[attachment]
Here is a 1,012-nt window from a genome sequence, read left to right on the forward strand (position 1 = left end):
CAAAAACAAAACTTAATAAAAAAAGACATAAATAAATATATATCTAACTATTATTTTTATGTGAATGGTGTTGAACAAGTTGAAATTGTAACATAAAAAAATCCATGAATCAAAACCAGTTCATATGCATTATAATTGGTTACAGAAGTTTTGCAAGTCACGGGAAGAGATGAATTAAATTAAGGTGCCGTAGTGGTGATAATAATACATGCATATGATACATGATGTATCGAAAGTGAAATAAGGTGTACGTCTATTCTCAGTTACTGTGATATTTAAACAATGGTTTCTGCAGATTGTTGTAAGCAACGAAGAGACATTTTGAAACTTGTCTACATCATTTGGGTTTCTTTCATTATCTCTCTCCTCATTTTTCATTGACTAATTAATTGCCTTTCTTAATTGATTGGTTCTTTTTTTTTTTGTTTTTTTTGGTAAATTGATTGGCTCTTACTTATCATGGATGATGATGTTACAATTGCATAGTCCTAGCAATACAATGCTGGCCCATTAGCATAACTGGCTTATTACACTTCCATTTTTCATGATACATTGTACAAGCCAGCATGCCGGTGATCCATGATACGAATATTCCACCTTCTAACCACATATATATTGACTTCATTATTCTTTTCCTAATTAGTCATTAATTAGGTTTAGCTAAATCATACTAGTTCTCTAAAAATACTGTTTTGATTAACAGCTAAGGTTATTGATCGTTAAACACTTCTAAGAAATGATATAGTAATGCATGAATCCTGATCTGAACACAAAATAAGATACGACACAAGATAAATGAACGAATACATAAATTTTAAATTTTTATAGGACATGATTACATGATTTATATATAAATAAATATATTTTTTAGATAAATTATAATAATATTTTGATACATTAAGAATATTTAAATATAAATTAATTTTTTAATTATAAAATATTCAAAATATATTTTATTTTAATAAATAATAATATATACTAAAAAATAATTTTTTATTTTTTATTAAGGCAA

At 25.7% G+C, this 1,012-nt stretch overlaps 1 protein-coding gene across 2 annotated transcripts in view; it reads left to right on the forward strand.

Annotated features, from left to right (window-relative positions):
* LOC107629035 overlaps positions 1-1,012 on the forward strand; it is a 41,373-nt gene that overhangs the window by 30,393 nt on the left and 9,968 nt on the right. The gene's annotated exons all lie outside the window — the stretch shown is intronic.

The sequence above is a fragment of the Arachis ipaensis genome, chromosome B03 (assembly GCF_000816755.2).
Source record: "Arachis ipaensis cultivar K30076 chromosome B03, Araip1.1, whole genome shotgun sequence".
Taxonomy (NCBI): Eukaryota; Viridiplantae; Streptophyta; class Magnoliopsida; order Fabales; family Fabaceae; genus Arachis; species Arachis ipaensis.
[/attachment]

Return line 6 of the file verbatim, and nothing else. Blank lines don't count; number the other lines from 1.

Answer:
The sequence above is a fragment of the Arachis ipaensis genome, chromosome B03 (assembly GCF_000816755.2).